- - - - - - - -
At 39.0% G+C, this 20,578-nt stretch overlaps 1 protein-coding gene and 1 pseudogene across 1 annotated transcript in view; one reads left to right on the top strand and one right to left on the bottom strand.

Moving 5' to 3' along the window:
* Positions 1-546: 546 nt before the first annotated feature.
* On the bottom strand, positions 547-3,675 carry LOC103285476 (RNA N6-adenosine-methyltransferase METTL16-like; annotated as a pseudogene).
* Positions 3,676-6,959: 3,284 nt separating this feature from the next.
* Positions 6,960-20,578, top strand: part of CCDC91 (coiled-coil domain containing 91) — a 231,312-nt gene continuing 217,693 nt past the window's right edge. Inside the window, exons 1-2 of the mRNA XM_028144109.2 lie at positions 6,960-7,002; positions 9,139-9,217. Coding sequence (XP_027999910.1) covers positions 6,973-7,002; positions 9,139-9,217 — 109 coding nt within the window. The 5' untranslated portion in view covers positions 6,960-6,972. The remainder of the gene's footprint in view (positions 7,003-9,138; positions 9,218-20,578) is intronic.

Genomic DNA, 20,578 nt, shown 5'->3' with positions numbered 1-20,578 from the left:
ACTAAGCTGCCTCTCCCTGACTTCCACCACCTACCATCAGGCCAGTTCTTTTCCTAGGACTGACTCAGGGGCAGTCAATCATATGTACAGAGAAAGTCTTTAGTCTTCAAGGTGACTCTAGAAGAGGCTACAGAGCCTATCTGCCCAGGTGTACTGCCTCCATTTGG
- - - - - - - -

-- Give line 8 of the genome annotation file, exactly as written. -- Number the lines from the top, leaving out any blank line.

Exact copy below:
ACTAAGCTGCCTCTCCCTGACTTCCACCACCTACCATCAGGCCAGTTCTTTTCCTAGGACTGACTCAGGGGCAGTCAATCATATGTACAGAGAAAGTCTTTAGTCTTCAAGGTGACTCTAGAAGAGGCTACAGAGCCTATCTGCCCAGGTGTACTGCCTCCATTTGG